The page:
Old Mutual will take its time to spend the R5 billion it has earmarked for African growth.
Speaking to Business Report from London, Old Mutual chief executive Julian Roberts said the insurer did not want to repeat the mistakes it had made when it invested in new markets in the past.
He said the insurer now thought twice before throwing money into anything.
“A few years ago, people criticised us for spending money too quickly and not wisely. Now they are criticising us for taking time to spend money…We will take our time,” he said.
Dual-listed Old Mutual has set a goal to become Africa’s financial services champion. But since the company announced the R5bn African growth plan in March last year, it has spent only about R700 million on acquisitions.
Roberts said if it did not find assets that it believed were of value to Old Mutual, it simply would not spend the money.
Even so, Old Mutual is undeterred by the currency volatility in emerging markets or even by sluggish economic growth in South Africa.
Roberts said it realised that currencies in emerging markets were quite volatile but even so, he believed Africa had good prospects.
Old Mutual’s 15 percent growth in full-year profit for the 12 months to December last year was offset by the rand/pound exchange rate.
Roberts said he was happy with the way the group had managed its underlying businesses and the growth it had achieved in all its units.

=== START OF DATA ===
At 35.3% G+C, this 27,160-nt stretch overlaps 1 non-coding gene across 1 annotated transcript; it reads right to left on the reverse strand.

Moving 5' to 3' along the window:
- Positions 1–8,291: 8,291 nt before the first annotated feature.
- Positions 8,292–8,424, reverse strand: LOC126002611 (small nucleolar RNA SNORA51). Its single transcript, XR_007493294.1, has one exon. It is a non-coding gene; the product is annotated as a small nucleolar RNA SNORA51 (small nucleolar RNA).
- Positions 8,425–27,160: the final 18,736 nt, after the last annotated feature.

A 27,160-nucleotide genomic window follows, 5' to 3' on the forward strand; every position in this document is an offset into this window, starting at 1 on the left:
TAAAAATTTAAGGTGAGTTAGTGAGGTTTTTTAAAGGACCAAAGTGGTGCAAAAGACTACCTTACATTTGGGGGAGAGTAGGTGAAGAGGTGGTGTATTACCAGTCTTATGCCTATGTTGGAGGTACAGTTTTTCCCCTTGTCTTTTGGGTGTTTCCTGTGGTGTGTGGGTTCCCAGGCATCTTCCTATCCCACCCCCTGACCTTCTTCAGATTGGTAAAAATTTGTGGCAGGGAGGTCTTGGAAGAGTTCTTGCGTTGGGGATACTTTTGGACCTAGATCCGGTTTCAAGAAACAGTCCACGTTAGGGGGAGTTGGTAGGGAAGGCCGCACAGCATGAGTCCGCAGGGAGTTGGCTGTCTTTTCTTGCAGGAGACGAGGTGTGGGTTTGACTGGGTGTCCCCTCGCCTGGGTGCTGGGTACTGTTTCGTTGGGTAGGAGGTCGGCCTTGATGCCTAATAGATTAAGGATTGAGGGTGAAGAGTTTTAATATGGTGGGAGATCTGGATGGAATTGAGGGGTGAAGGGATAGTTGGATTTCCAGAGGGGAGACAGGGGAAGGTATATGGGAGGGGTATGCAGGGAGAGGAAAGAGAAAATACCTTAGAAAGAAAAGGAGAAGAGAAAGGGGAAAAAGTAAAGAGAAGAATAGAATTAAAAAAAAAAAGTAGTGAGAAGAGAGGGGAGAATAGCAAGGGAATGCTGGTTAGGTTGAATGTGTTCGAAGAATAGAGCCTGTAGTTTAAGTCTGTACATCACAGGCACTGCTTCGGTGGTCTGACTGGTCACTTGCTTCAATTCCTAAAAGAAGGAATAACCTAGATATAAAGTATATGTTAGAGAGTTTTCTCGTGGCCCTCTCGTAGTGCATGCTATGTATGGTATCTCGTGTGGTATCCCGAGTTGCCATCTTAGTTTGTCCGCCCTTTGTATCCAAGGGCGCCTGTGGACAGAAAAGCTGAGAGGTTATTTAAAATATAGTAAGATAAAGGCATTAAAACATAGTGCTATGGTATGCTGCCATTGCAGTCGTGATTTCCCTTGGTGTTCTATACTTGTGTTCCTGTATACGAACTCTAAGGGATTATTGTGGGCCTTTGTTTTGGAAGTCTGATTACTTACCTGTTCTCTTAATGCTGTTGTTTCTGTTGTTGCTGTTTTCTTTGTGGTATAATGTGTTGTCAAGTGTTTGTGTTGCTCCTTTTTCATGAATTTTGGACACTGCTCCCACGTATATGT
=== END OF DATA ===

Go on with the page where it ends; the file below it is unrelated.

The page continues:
Old Mutual’s adjusted operating profit stood at £1.6bn (R28.8bn) and was flat in reported currency even though it had grown by 15 percent in constant currency terms.
Roberts said if the company reported in rand, it would have posted substantial growth.
The company had more than 750 000 new Old Mutual and Nedbank customers in South Africa and its new businesses in east and west Africa had nearly 600 000 new customers. Old Mutual South Africa’s gross sales increased by 11 percent to R118bn.
But Roberts said with the rand falling in value, international businesses were going to be important to Old Mutual.
On Friday, Old Mutual announced that it was going to list a minority stake in its US Asset Management business this year. Due to regulatory issues, the company would not reveal more about that transaction but said it was subject to market conditions.
In January last year, Old Mutual sold five of its US affiliates in the asset management business. The group sold its US Life operations in 2010 due to unsatisfactory performance.
Asked why the company was now keen on the US market, Old Mutual finance director Philip Broadley said prospects for the sold businesses were different.
“Right now the US asset management business has over £3bn of funds under management. It’s a very different business,” he said.
Old Mutual shares rose 5.55 percent to close at R35.21 on the JSE on Friday.